Hydrogen technology, which for a time seemed to be the alternative to electric in the world of trucks, has taken a turn for the worse.
As in the automobile industry, the promise of decarbonization of road transport has captured people’s minds, but hydrogen heavy goods vehicles could well be confined to market niches in Europe, left behind by their electric competitors.
The first customers are not necessarily satisfied and readily admit that they expected a little more from these trucks which are supposed to offer generally the same services as the diesel models, at least in terms of autonomy.
In western Norway, near Trondheim, the food wholesaler Asko has been testing four hydrogen fuel cell trucks supplied by the Swedish group Scania since 2020. Results so far have been mixed, with integration difficulties, faulty components, and even a forced shutdown after the explosion at a charging station near Oslo. The vehicle availability rate fluctuates between only 30 and 40%.
“They are not on the road as much as we would like, to say the least”, admits project manager Roger Saether. However, despite the obstacles, Asko remains convinced that this technology will eventually prevail.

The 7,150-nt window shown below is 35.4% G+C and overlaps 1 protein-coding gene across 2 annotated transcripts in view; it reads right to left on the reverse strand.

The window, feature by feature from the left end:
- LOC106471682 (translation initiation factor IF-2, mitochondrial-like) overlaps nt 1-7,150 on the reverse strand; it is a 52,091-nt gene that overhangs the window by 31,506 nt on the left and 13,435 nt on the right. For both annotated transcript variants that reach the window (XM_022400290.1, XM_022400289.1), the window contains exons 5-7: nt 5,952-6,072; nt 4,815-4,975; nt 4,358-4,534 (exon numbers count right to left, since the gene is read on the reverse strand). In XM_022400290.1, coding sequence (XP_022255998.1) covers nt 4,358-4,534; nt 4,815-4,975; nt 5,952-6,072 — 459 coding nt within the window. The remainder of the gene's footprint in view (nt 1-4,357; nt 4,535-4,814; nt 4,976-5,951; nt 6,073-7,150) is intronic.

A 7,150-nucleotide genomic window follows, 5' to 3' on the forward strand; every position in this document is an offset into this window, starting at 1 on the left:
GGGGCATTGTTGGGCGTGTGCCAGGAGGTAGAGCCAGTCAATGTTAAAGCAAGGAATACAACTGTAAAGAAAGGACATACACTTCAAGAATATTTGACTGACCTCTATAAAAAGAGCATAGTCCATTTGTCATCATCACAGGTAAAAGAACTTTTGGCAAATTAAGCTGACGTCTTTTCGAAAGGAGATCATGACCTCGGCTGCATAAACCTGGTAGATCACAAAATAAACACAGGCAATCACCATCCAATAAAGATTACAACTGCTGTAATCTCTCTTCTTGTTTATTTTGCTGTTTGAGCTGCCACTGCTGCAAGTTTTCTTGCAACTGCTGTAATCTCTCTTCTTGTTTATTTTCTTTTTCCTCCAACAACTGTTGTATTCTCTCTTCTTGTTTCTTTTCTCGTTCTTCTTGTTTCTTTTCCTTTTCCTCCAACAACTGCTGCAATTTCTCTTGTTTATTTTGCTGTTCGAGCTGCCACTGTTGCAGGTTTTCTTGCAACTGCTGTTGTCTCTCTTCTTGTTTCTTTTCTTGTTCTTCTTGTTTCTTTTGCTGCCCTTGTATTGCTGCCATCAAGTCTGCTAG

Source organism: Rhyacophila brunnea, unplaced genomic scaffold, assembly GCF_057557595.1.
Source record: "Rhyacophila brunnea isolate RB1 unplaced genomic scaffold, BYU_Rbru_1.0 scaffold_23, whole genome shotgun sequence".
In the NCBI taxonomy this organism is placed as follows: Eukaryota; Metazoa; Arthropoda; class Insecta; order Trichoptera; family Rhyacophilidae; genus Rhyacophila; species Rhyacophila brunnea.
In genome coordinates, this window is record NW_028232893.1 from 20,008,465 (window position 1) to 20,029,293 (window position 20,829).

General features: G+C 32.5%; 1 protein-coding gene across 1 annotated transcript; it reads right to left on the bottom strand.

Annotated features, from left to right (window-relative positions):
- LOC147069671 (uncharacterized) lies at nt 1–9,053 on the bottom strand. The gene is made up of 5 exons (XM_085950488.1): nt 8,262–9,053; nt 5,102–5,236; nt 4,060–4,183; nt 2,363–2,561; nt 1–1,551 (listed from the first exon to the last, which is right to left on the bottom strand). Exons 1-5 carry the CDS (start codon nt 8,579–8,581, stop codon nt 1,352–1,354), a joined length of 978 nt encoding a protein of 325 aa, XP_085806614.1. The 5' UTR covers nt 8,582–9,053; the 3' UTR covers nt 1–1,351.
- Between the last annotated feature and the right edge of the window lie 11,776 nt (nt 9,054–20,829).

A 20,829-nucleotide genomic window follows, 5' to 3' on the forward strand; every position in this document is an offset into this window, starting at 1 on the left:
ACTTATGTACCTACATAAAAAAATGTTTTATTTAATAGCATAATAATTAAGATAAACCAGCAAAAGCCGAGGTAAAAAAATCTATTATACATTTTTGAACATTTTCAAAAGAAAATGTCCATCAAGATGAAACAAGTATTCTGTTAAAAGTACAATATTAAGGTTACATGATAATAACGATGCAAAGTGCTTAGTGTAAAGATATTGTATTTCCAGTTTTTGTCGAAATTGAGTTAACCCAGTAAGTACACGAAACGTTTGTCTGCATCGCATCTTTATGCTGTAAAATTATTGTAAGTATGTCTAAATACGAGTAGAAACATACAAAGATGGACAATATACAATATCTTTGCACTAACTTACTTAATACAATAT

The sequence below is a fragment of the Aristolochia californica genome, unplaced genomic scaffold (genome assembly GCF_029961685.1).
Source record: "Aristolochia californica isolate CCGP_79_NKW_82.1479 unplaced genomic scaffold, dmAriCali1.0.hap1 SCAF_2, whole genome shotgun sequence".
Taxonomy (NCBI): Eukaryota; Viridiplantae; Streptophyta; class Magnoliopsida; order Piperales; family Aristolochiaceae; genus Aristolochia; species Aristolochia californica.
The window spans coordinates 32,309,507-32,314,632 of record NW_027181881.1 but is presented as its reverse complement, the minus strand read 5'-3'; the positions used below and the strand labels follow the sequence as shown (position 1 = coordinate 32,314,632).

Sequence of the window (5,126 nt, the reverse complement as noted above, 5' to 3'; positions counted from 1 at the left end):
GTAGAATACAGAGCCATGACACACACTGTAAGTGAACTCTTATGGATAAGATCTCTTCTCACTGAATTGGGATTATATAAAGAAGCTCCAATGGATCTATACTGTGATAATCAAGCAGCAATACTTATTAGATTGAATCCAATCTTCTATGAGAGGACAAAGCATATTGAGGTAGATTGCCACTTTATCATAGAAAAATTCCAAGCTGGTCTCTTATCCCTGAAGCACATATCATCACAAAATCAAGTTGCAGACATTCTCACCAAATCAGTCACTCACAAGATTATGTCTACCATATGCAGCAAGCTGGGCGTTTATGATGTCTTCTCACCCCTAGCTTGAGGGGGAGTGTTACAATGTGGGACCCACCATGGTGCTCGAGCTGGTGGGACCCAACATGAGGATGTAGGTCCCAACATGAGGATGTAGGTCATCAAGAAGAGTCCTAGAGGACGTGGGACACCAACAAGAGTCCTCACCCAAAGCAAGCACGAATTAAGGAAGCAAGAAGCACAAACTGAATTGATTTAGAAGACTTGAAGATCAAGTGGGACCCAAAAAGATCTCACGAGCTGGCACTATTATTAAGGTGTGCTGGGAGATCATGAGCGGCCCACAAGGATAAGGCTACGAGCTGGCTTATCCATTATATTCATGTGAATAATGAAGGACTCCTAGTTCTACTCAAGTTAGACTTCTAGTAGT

The hydrogen trucks have a range of up to 500 km and supply supermarkets scattered across a large region. For shorter deliveries, the group uses electric vehiclesthus highlighting a distribution of roles that was long accepted as intangible by professionals in the sector.
However, the road transport landscape is changing. “What we see today is that, unlike a few years ago, electric trucks and buses play an ever more important role in decarbonization”underlines Fedor Unterlohner of the NGO Transport & Environment.
Heavy road transport currently accounts for 6% of greenhouse gas emissions in the EU. Brussels proposes to reduce emissions from the sector by 45% by 2030 and by 90% by 2040 compared to their 2019 level. A German study predicts that 63% of new trucks sold in Europe in 2030 will be “zero-emission”, with electric vehicles leading the way at 85%.
The preference for electric is explained by the resolution of past obstacles. Battery life is improving, and most heavy goods vehicles travel less than 800 km per daya distance within battery range.
Advances in energy storage capacity are reducing the weight of batteries, and “megawatt charging systems” in development will soon offer ten times more power than current stations.
There remains the crucial question of costs in a sector where margins are narrow. The electric truck benefits from increasing competitiveness thanks to purchase prices reduced by the economies of scale of batteries for cars and moderate operating costs.
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